Answering the He Says, Zee Says Mailbag is fun, as well as a test of true love, since it can get kind of glaring how different our opinions can be as we reply to the random questions readers send in. We even bicker about it and just agree to disagree before we press that “Publish” button.
The fun part, of course, bears more weight, so we’re willing to gamble the relationship, and encourage you to send in questions for the He Says, Zee Says Mailbag, Volume 4!
Send in your questions about anything and everything under the sun, and we will try to answer the best way we can. No holds barred, silly, profound, or dumb questions that you have always wanted to ask, or wanted to know answers to. So far we have had a lot of questions about relationships, etiquette, hygiene, facial and body hair, and domestic problems. It’s been fun and useful, so bring it on!
Here were some of our favorite questions from past editions:
Q: What do you think of men with prominent nose hairs? (Jack S, Makati.)
Zee: I find them mesmerizing, actually. I love how the hairs blow in and out as he breathes, and the way they sway left and right as the man talks. He could be the most boring conversationalist, but his nose hairs would make him a winner. Sometimes, I give them names like Jack and Toto, the nose hairs. Toto is part hair, part mole, as he pokes in and out. Toto is cute.
MDJ uses this electric nose hair trimmer that he has graciously offered for me to use. That’s fine with me, but have you ever poked a finger up your nose after using those things? It’s all bristly and sharp. Definitely not as cute as Toto.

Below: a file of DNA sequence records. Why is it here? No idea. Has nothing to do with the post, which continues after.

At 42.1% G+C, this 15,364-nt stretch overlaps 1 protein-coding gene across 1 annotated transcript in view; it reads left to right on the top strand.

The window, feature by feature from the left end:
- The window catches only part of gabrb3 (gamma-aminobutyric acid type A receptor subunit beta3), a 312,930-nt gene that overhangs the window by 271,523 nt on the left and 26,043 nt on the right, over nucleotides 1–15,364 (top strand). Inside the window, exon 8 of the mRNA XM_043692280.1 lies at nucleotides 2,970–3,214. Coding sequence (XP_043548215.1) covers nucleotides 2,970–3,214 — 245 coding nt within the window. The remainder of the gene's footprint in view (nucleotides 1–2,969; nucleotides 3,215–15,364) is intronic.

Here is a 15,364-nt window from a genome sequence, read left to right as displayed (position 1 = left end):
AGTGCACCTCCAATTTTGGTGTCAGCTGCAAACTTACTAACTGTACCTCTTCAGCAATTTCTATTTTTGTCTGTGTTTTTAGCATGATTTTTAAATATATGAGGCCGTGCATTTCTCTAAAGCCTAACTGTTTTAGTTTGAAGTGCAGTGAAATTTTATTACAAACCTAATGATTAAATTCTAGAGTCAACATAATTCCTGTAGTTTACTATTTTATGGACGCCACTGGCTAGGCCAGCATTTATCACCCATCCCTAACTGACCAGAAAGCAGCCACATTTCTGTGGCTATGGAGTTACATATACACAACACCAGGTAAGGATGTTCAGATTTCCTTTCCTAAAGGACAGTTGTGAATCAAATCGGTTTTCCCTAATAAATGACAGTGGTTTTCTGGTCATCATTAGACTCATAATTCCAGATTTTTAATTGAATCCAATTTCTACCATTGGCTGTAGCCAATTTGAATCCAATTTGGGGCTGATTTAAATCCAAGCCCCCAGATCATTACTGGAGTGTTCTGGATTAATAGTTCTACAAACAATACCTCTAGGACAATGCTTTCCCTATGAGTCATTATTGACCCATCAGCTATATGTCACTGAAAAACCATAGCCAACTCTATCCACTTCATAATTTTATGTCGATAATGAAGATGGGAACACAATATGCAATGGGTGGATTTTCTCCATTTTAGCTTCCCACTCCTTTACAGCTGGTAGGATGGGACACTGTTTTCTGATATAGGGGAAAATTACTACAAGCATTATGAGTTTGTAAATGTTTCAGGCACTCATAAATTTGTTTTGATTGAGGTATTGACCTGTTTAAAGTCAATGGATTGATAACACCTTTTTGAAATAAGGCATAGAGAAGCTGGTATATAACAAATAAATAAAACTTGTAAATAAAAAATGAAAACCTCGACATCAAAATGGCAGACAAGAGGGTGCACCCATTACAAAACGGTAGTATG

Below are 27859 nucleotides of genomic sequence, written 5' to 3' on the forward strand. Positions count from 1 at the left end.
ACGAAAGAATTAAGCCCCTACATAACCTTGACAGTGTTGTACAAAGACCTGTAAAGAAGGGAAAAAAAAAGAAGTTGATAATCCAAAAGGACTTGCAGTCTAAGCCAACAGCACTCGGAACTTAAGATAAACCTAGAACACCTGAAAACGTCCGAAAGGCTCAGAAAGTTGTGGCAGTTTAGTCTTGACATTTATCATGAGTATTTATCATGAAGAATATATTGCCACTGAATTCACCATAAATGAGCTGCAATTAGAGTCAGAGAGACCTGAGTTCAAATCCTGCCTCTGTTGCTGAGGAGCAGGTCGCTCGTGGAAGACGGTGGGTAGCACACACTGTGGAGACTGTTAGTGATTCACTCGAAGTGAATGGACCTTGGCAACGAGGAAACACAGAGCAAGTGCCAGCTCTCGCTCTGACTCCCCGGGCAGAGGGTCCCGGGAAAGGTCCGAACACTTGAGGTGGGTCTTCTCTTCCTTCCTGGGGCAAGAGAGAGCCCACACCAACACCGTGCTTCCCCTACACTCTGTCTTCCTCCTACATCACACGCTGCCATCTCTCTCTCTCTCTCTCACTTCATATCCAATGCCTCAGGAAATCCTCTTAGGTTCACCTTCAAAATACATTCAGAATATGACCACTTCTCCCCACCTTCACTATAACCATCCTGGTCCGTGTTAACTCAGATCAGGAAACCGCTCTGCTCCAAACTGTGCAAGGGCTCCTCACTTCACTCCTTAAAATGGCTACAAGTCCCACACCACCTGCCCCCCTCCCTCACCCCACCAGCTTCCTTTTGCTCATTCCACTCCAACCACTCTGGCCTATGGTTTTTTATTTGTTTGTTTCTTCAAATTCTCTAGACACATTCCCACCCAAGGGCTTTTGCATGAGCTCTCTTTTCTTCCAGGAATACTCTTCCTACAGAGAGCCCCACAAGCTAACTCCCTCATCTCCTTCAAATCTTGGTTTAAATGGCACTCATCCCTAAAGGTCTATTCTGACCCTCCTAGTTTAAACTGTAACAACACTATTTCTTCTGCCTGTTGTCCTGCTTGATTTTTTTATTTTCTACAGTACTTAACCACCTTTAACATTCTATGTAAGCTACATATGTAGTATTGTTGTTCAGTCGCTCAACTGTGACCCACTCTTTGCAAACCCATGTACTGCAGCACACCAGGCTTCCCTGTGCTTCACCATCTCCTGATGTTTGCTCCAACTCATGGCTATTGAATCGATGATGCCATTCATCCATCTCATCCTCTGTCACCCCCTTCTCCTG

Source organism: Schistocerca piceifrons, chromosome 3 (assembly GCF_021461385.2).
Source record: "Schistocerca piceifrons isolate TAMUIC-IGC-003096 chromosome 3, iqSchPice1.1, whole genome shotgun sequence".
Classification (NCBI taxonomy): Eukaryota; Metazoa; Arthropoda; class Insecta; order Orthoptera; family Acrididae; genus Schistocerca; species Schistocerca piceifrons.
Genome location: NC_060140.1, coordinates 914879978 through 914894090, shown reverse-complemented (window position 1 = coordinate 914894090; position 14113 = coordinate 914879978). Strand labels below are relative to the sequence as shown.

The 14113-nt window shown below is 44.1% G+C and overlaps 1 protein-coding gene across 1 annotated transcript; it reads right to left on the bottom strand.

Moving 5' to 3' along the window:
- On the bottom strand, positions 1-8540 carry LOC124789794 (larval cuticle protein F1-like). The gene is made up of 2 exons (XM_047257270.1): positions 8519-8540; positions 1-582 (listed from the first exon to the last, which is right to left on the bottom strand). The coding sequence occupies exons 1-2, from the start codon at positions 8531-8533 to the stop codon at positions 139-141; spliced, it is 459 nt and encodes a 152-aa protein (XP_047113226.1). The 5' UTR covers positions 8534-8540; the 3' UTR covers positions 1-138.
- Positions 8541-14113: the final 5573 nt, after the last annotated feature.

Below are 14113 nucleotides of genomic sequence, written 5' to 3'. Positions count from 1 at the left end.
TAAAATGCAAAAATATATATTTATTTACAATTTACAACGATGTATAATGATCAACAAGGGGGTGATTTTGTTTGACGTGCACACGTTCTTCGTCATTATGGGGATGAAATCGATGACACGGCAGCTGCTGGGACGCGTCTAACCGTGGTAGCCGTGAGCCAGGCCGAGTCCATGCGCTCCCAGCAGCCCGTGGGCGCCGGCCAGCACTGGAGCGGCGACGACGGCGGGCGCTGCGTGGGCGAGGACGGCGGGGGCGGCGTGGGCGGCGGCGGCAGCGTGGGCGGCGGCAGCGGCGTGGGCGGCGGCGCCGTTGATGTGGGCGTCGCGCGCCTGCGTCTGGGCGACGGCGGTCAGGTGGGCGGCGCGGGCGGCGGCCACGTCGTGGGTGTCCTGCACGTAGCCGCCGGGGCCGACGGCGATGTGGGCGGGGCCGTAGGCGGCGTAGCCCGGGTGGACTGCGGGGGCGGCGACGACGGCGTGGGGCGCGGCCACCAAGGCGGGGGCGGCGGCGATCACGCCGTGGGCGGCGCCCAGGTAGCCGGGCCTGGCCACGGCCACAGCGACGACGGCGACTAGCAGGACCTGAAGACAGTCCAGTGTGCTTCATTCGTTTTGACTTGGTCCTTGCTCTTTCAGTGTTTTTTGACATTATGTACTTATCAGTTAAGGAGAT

MDJ: First, an infographic.
God, I love infographics.
Now, as a man cursed to the doom and gloom of male pattern baldness, I have an innate sympathy to any non-scalp hair a man can have on his head.
I tend to over-compensate for my baldness with weird artsy-fartsiness on my facial hair; could you imagine the wonderful possibilities one could do with a thick protruberance of nose hairs?? Dreadlocks are an exciting possibility, as would be braids. I think the ultimate facial hair combination would be nose hairs tied into braids, then joined by the tip to one’s handlebar mustache. That would be fierce.
Nose hairs are fine. Just don’t forget that like all other hair, a regular wash and some distinctive styling is always welcome.
Q: What can you say about the new Lactacyd Whitening feminine wash? I saw it on display yesterday at SM. Do girls need to look mestiza down there? (Happy Y., Cebu)
MDJ: You’re talking about this, I think. I had no idea the product really existed until I actually saw it on TV.
I don’t think it’s a terrible product per se. I just think it’s horribly misguided. First of all, not to be crass, but shouldn’t the goal be more on, uhm, PINKENING?
Secondly, if the intent is to make one’s nether regions more appealing to the opposite sex, then I don’t think aesthetics are the way to go. I say it’s all about flavors and aromas. Can you imagine how ridiculously well bacon-scented Lactacyd would sell? No reasonably self-aware dude could say no to that. Throw in some real bacon bits for texture and flavor, and it’s a done deal.
I will say this though: the makers of this product missed out BIG TIME by not including “before” and “after” real-world testimonial photos of Georgina Wilson’s nether regions.
Zee: Some products can be ridiculous. There’s totally no need to whiten the *whispers* flower. The groin area, yes. Especially after birth. But what if one doesn’t use any other whitening product but that?